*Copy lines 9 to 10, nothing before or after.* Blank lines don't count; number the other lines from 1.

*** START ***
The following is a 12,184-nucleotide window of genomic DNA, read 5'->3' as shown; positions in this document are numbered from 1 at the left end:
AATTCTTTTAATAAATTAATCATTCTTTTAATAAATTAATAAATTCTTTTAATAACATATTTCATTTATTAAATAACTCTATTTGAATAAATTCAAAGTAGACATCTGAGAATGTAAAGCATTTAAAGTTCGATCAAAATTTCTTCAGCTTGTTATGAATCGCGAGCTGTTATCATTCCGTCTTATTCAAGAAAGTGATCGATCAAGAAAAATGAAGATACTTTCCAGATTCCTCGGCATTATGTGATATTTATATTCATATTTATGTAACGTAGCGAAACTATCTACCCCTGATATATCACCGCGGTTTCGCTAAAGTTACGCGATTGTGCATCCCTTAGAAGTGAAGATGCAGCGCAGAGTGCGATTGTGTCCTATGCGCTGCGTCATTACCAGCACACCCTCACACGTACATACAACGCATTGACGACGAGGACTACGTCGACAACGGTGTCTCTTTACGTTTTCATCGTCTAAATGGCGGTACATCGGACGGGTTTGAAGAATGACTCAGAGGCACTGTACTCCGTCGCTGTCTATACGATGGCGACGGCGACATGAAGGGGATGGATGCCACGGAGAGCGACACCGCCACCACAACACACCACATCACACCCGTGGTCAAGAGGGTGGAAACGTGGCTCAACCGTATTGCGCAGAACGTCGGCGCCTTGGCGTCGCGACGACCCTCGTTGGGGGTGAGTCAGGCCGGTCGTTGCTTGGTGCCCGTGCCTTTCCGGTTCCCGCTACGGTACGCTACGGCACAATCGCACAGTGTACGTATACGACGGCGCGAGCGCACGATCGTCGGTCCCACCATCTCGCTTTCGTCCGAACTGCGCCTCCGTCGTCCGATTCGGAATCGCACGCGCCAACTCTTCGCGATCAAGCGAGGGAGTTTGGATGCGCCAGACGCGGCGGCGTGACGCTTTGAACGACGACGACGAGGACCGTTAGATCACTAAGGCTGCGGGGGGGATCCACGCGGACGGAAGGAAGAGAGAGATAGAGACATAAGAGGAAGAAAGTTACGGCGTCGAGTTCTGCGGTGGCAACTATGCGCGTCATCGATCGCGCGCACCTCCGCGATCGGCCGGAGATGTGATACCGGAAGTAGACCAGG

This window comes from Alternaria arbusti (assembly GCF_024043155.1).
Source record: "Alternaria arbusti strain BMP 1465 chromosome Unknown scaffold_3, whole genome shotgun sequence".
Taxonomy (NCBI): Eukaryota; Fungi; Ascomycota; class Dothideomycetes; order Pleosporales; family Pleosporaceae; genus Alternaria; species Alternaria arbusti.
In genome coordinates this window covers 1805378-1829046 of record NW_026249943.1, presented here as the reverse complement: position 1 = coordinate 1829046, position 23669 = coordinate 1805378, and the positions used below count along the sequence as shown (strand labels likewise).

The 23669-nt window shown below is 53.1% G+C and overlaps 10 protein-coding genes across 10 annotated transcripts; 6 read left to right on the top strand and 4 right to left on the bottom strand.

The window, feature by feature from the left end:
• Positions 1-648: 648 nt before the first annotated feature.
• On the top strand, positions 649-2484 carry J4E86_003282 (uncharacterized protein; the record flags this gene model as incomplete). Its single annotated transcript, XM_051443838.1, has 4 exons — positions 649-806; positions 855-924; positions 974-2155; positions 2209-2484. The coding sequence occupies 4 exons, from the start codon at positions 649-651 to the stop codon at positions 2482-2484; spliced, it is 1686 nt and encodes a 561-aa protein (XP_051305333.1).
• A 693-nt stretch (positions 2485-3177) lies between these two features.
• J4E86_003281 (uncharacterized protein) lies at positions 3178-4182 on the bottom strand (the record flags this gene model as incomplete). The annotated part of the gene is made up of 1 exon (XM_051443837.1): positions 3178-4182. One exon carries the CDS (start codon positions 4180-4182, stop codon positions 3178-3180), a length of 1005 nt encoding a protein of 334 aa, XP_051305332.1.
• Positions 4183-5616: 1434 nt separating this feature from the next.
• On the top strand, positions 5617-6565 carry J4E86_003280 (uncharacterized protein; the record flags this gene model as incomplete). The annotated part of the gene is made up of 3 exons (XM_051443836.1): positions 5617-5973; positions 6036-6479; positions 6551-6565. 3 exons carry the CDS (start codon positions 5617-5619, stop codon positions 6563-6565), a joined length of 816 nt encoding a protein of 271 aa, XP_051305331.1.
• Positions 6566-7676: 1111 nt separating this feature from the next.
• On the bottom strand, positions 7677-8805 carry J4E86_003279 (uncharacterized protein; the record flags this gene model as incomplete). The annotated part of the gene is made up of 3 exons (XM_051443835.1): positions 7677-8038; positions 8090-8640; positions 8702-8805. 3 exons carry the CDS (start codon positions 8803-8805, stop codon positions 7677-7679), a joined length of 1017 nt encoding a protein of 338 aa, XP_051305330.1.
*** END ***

• Positions 1-648: 648 nt before the first annotated feature.
• On the top strand, positions 649-2484 carry J4E86_003282 (uncharacterized protein; the record flags this gene model as incomplete). Its single annotated transcript, XM_051443838.1, has 4 exons — positions 649-806; positions 855-924; positions 974-2155; positions 2209-2484. The coding sequence occupies 4 exons, from the start codon at positions 649-651 to the stop codon at positions 2482-2484; spliced, it is 1686 nt and encodes a 561-aa protein (XP_051305333.1).